Paul Eggert eggert at twinsun.com
Fri Jan 31 00:38:19 UTC 1997

   Date: Thu, 30 Jan 1997 12:27:58 -0800 (PST)
   From: Chris Newman <Chris.Newman at innosoft.com>

   it is quite possible that a computer will know the standard timezone name,
   but not be able to compute future UTC offsets.

I don't understand this comment.  Currently every computer using
America/Los_Angeles time (that is, every computer that knows that it's
using Los Angeles local time as opposed to merely being at -08:00 today)
either has a table of UTC offsets that extends well into the future,
or a simple rule that extends indefinitely.  These tables and rules
are merely predictions (so they may turn out to be wrong), but any
computer that knows a time zone rule name should be able to estimate
future UTC offsets.  This is a practical consequence of the need to
compute past UTC offsets.

And even if some computers cannot estimate future UTC offsets, that
does not mean that the proposed A/B notation is better than UTC offset
hints.  A computer that cannot estimate future UTC offsets cannot know
when to use A/B, either.  Conversely, a computer that had enough
information to use A/B would have enough information to estimate
future UTC offsets.

I continue to maintain that current applications do not have enough
information to use the A/B notation correctly in general, even if they
are operating on hosts that support the Olson tz interface.  UTC
offset hints do not have this problem.

   Since the time is unambiguous (except during offset shift times), I
   believe it's reasonable and useful to allow the UTC offset hint to
   be omitted by such computers.

One possible compromise is to suggest that ambiguous local times be
accompanied by a UTC offset hint.  This removes the need for the A/B
notation with all its problems; it also accommodates your desire to
omit the UTC offset hint in most cases.  The hint can be ignored by
the receiver for times that are not ambiguous.  Senders clueless about
future UTC offsets can just emit the current UTC offset; that will
suffice to remove any ambiguity.

I can't help pointing out that your argument about local time being
unambiguous (except during offset shift times) applies also to past
dates, and this leads to the next subject....

   > why is this format constrained to future dates?
   > Please explain why this constraint is needed.

   There isn't any current or proposed Internet Protocol which uses
   historical dates.

On the contrary, RFC 977 is widely used for network news articles, and
it often transfers historical dates.  I regularly use it to access
articles many months in the past, and I know of other sites that use
it to access articles years in the past.  RFC 977 dates are a subset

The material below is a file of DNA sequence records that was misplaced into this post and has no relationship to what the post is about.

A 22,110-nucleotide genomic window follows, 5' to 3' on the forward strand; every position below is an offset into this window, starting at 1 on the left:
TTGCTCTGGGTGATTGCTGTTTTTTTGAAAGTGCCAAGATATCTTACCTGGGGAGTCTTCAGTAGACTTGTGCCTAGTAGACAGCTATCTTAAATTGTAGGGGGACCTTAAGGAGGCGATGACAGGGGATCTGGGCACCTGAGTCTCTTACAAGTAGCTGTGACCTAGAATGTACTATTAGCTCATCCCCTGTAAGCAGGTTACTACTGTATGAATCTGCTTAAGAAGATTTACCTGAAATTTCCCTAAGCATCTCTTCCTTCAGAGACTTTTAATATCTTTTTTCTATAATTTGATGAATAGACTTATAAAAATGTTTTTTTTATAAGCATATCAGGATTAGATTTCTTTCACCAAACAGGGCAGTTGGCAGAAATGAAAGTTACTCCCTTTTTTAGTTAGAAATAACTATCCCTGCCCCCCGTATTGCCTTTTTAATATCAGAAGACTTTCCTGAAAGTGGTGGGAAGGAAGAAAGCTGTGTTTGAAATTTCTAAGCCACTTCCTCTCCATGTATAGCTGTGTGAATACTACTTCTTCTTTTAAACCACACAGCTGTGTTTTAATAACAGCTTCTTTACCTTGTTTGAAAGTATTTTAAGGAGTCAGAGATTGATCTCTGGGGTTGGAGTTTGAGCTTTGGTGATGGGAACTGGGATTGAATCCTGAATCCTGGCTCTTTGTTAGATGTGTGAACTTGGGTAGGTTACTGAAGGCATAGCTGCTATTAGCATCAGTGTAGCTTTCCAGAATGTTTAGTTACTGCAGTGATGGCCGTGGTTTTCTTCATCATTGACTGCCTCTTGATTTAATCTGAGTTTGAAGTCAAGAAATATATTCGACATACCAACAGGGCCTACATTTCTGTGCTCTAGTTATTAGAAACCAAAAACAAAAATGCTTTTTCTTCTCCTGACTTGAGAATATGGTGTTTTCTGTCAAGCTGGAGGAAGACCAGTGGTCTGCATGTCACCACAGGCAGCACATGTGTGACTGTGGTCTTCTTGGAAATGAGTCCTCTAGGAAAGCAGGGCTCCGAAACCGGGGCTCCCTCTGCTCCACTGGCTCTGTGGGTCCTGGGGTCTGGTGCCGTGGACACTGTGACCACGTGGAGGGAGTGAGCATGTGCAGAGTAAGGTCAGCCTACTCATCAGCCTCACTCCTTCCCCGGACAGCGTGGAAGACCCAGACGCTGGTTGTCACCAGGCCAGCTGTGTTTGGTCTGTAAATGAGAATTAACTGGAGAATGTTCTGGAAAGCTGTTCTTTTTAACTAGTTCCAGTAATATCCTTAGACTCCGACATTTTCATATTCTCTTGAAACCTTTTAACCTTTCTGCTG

of RFC 822 dates, but presumably a successor to RFC 977 would be based
on the new time stamp standard.

Network news provides an example of why one cannot easily separate
past from future dates.  A news article can contain an `Expires:'
header line, which would presumably look something like this with the
draft standard:

	Expires: 1999-12-31T23:59:59 America/New_York -05:00

The news article containing this date might be retrieved by a
conforming NNTP client in the year 2000.  At that point the article
expiration date would be in the past, but its `Expires:' line would
still be using the ``future'' format.

One might argue that a news server should rewrite a header once its
time becomes a time in the past, but header-rewriting is greatly
frowned upon in NNTP circles, for good reasons which I can elaborate
on if asked, and any header-rewriting solution would not be acceptable.

As calendaring information becomes more popular and standardized on
the Internet, I expect to see more and more examples of this sort of thing.
One cannot insist that a format be used only for future dates,
because data continually migrate into the past as time passes.

   > The document sometimes breaks lines improperly (e.g. `1996-12-
   > 20T00:39:57Z').

   Anyone know how to fix this using troff?

Prepend \% to the word you don't want broken across line boundaries, e.g.:


   Date: Thu, 30 Jan 1997 09:59:18 -0800 (PST)
   From: Chris Newman <Chris.Newman at innosoft.com>

   I have a proposal for dealing with the "T" problem:

   How about at the end of section 5.2, I mention that it may be desirable to
   substitute a " " for the "T" when displaying times to users (of course the
   "T" would still be required for Internet protocol interchange).  Does this
   sound like a reasonable compromise?

That sounds reasonable.  You might also mention that underscore in
time zone rule names may also be displayed as space -- it's a similar

People will become used to seeing textual dates without the "T" or
underscore, and it may become a common error to replace "T" or
underscore with space; so it might be wise to add a clause to section
3 (which deals with how programs should parse nonconforming dates) to
say that programs wishing to robustly deal with dates generated by
broken software may wish to accept space in place of "T" or underscore.

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